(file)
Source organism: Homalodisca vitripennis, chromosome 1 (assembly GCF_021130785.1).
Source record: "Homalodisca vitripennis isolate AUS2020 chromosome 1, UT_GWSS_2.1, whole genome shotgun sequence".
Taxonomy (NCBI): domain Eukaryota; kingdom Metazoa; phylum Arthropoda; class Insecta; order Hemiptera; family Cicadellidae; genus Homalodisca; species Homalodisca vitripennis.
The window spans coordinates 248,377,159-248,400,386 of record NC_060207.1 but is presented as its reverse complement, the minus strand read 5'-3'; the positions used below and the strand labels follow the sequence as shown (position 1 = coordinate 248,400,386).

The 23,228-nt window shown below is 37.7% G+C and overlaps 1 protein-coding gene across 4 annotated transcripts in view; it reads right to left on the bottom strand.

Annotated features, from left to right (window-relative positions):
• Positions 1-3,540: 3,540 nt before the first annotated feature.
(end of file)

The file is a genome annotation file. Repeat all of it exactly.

Source organism: Homalodisca vitripennis, chromosome 1 (assembly GCF_021130785.1).
Source record: "Homalodisca vitripennis isolate AUS2020 chromosome 1, UT_GWSS_2.1, whole genome shotgun sequence".
Taxonomy (NCBI): domain Eukaryota; kingdom Metazoa; phylum Arthropoda; class Insecta; order Hemiptera; family Cicadellidae; genus Homalodisca; species Homalodisca vitripennis.
The window spans coordinates 248,377,159-248,400,386 of record NC_060207.1 but is presented as its reverse complement, the minus strand read 5'-3'; the positions used below and the strand labels follow the sequence as shown (position 1 = coordinate 248,400,386).

The 23,228-nt window shown below is 37.7% G+C and overlaps 1 protein-coding gene across 4 annotated transcripts in view; it reads right to left on the bottom strand.

Annotated features, from left to right (window-relative positions):
• Positions 1-3,540: 3,540 nt before the first annotated feature.